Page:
Don Juan, Cantos III, IV, and V

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Thomas Davison, 1821 - English poetry - 218 pages
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Page 47 - The Scian and the Teian muse, The hero's harp, the lover's lute, Have found the fame your shores refuse: Their place of birth alone is mute To sounds which echo further west Than your sires
Page 218 - To gild refined gold, to paint the lily, To throw a perfume on the violet, To smooth the ice, or add another hue Unto the rainbow, or with taper-light To seek the beauteous eye of heaven to garnish, Is wasteful, and ridiculous excess.
Page 62 - Soft hour ! which wakes the wish and melts the heart Of those who sail the seas, on the first day When they from their sweet friends are torn apart ; Or fills with love the pilgrim on his way, As the far bell of vesper makes him start, Seeming to weep the dying day's decay.
Page 49 - Tis but the living who are dumb. In vain — in vain: strike other chords; Fill high the cup with Samian wine! Leave battles to the Turkish hordes, And shed the blood of Scio's vine! Hark! rising to the ignoble call — How answers each bold Bacchanal I You have the Pyrrhic dance as yet; Where is the Pyrrhic phalanx gone ? Of two such lessons, why forget The nobler and the manlier one...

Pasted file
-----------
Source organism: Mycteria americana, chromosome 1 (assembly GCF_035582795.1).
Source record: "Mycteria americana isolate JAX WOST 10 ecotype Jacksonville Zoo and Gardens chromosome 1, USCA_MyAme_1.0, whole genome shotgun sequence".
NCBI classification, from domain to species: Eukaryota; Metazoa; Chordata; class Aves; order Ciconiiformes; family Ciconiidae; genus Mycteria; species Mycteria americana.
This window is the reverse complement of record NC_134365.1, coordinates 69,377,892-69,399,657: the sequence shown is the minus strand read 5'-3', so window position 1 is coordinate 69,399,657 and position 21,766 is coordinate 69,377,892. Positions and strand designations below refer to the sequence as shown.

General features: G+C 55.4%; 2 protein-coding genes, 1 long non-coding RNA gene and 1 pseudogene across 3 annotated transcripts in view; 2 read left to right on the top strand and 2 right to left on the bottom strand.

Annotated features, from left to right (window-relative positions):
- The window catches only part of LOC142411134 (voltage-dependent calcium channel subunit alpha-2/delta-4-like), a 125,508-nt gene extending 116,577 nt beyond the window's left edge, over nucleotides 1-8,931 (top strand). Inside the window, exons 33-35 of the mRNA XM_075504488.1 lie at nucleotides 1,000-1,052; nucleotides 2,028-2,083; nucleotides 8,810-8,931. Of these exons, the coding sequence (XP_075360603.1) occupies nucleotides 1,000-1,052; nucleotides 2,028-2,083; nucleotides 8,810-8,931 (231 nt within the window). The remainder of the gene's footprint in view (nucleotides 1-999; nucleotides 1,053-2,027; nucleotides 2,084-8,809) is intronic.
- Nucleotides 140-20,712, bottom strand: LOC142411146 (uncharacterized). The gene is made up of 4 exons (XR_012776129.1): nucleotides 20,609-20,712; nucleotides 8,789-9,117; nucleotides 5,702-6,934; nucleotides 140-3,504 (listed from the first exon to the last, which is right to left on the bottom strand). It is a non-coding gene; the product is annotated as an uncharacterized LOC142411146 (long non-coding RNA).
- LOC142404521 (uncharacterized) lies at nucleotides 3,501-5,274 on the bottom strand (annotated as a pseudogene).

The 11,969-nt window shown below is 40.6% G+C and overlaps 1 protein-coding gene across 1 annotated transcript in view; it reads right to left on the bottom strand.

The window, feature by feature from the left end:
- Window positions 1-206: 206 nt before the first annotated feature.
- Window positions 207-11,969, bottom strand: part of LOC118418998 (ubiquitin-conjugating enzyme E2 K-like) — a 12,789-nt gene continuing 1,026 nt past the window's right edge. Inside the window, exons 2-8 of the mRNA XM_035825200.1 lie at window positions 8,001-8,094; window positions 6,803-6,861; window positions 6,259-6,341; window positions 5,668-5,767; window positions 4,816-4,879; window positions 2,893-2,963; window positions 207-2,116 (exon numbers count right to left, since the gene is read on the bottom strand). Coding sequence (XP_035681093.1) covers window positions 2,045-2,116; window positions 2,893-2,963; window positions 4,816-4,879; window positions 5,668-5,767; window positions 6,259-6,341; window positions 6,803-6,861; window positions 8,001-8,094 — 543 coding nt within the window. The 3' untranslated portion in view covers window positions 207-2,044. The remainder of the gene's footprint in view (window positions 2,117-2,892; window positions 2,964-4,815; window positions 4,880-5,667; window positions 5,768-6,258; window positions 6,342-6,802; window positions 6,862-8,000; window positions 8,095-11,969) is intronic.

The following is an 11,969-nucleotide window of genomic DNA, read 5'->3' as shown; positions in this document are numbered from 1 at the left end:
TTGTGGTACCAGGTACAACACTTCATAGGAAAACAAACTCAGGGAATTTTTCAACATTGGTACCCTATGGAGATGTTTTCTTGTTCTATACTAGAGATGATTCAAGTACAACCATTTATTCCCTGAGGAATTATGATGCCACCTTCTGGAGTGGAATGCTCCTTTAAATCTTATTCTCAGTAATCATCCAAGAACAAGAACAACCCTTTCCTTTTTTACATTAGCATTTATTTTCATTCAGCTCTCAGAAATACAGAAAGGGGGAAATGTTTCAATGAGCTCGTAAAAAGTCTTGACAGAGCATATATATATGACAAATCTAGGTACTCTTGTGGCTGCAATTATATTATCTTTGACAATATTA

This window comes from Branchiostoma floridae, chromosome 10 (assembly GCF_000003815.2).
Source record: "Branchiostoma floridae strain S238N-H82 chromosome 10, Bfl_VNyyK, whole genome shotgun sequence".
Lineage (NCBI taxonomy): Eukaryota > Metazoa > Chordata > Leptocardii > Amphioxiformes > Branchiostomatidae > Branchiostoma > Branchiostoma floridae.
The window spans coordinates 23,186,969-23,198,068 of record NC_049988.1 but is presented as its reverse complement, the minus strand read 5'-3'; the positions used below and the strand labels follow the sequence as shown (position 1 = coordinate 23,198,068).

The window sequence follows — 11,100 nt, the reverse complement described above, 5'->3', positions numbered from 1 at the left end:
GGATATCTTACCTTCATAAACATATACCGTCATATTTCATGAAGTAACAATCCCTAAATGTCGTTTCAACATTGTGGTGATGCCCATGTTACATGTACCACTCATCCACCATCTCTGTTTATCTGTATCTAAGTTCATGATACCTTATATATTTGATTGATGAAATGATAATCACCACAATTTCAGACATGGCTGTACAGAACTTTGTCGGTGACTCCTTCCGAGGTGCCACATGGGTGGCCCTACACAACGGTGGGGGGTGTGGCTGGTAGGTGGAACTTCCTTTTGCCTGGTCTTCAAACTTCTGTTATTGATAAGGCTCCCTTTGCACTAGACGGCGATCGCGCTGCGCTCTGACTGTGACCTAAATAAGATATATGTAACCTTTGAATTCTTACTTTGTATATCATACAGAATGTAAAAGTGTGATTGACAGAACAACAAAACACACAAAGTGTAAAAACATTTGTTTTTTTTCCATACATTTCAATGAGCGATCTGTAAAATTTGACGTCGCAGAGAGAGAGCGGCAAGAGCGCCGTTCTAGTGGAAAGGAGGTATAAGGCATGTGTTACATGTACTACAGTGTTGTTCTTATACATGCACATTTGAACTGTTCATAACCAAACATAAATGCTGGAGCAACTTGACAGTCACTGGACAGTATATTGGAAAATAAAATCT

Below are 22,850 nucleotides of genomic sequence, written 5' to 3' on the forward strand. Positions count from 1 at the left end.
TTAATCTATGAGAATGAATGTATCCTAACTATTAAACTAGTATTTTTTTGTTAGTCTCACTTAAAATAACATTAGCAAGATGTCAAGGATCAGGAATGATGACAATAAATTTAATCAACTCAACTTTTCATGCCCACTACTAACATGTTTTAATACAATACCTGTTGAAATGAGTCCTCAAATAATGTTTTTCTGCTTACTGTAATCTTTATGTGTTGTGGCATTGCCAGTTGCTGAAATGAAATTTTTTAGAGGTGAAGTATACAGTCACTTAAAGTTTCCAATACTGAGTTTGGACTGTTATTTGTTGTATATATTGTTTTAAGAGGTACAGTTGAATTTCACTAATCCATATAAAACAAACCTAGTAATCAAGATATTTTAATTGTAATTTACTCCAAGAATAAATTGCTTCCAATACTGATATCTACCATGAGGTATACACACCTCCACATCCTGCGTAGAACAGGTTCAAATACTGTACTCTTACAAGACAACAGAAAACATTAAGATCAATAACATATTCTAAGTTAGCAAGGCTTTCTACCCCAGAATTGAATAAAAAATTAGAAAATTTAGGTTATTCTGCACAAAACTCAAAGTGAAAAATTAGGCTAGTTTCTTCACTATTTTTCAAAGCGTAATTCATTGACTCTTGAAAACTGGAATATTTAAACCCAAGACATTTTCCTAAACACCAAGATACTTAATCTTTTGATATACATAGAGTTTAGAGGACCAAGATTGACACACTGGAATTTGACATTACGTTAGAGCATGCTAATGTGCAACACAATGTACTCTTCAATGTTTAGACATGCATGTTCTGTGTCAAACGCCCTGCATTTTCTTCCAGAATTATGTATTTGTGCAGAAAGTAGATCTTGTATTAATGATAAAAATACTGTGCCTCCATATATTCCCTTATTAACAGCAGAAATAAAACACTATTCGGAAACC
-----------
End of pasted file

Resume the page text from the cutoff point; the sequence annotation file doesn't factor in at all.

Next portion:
Page 52 - But words are things, and a small drop of ink, Falling like dew upon a thought, produces That which makes thousands, perhaps millions, think.
Page 46 - The isles of Greece ! the isles of Greece ! "Where burning Sappho loved and sung, — Where grew the arts of war and peace, Where Delos rose, and Phoebus sprung ! Eternal summer gilds them yet, But all, except their sun, is set.
Page 74 - ... strange design Against the creed and morals of the land, And trace it in this poem every line: I don't pretend that I quite understand My own meaning when I would be very fine; But the fact is that I have nothing plann'd, Unless it were to be a moment merry, A novel word in my vocabulary.
Page 73 - And if I laugh at any mortal thing, 'Tis that I may not weep ; and if I weep, Tis that our nature cannot always bring Itself to apathy...
Page 60 - tis the hour of prayer ! Ave Maria ! 'tis the hour of love ! Ave Maria ! may our spirits dare Look up to thine and to thy Son's above ! Ave Maria ! oh, that face so fair ! Those downcast eyes beneath the Almighty Dove — What though 'tis but a pictured image strike — That painting is no idol, 'tis too like.
Page 61 - Sweet hour of twilight ! — in the solitude Of the pine forest, and the silent shore Which bounds Ravenna's immemorial wood...

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